Recognized for its elegance and flavor, lamb is a favorite protein of chefs across the globe. While most chefs think of rack of lamb, today’s economy as well as a desire to utilize the whole carcass challenges chefs to look at some of the lesser-known and economical cuts.
By Christopher Heath Stone, CEC, MEd
The shoulder is one of the most affordable cuts of lamb. A square-cut bone-in shoulder can be barbecued, braised or slow roasted. It can also be broken down in a variety of ways to create shoulder arm and blade chops, shoulder ribs or various BRT roasts. Lamb-shoulder meat is also commonly used to create kabob and stew meat, as well as grind.
The downloadable chart shows steps to breaking down a lamb shoulder to create BRT roasts. (Feel free to distribute this handout to students.) To summarize, you should first remove the layer of exterior fat. Follow the natural separation of meat to bone to make a nice clean cut across the remaining rib bones and follow that down to the neck line. Then the shoulder should be split into two separate pieces. The larger piece of the two still contains the arm bone. Remove this bone and trim to create a BRT (Boned Rolled and Tied) roast. BRT roasts are perfect for slow roasting or braising.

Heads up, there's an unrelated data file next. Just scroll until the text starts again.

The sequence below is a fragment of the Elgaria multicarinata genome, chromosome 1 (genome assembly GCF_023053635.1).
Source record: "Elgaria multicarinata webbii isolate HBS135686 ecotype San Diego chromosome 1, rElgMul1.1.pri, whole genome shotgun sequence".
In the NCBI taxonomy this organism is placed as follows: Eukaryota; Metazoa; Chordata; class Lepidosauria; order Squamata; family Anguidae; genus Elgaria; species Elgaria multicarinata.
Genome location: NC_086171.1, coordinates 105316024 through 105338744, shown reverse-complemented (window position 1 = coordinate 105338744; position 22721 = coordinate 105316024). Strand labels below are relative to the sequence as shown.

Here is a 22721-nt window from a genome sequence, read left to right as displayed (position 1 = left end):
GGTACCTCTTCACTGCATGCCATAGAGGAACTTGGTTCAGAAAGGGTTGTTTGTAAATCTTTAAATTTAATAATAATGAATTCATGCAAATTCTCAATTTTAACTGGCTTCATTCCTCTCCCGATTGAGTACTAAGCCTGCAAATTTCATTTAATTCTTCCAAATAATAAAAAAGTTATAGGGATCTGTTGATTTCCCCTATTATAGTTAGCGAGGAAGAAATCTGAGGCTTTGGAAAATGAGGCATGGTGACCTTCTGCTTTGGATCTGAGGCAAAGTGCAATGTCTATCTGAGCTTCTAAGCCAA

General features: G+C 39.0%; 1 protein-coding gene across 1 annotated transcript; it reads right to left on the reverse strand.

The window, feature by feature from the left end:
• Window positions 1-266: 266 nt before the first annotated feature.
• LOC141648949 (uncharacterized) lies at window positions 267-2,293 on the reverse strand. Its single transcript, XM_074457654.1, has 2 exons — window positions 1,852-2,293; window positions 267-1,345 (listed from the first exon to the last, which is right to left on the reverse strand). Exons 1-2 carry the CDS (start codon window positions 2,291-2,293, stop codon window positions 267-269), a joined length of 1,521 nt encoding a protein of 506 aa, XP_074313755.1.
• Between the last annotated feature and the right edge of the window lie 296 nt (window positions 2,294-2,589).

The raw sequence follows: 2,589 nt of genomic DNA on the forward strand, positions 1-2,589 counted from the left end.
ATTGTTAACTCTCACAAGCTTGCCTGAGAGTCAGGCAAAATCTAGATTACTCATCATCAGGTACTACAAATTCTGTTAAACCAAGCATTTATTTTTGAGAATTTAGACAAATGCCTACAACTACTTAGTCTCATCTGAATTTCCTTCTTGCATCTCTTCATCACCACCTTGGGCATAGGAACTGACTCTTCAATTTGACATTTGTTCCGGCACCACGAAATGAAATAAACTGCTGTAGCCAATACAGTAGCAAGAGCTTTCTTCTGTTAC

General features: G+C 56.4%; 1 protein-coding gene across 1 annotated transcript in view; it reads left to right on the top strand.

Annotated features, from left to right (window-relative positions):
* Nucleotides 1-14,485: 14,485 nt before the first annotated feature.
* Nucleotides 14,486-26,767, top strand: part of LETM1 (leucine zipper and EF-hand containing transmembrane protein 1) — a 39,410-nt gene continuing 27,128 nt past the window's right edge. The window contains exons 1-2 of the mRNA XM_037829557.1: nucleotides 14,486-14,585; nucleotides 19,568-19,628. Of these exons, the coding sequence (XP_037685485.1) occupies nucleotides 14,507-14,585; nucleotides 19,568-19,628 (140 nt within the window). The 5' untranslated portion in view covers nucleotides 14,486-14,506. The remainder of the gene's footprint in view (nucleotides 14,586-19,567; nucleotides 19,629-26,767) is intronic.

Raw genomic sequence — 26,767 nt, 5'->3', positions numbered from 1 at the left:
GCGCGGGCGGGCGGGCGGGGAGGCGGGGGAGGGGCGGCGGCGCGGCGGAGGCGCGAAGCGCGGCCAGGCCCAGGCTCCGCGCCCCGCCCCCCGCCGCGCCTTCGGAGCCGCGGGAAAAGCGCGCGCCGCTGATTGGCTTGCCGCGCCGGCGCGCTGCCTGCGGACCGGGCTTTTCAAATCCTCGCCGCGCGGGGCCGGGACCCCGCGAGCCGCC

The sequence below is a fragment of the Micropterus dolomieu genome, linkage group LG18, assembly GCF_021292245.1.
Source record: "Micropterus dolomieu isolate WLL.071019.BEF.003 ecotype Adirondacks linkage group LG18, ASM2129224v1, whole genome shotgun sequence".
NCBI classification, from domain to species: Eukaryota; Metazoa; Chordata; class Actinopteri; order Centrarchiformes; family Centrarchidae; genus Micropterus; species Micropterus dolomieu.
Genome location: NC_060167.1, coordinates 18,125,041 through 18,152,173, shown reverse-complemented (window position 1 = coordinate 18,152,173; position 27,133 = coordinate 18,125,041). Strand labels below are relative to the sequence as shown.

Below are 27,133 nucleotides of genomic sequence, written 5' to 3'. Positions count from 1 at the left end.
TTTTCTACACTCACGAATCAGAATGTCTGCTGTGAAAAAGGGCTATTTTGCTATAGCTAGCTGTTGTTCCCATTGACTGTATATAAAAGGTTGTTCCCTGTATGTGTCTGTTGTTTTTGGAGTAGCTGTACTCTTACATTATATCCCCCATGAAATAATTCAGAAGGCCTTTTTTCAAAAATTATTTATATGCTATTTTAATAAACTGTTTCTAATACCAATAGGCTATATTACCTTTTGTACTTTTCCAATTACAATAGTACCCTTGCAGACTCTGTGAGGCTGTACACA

Included in the downloadable instructor’s lesson-plan materials, “Fabricating and Preparing an American Lamb Shoulder” (formatted in MS Word), is my recipe for Irish Farmhouse Lamb Stew serving 10, which can be prepared in class to show menu application of the technique.
Christopher Heath Stone, CEC, MEd, is an associate professor and department chair at Johnson& Wales University – Denver.
- DOWNLOAD: Lamb Shoulder Fabrication handout (86 Downloads)
- Lesson Plan, Fabricating and Preparing an American Lamb Shoulder (108 Downloads)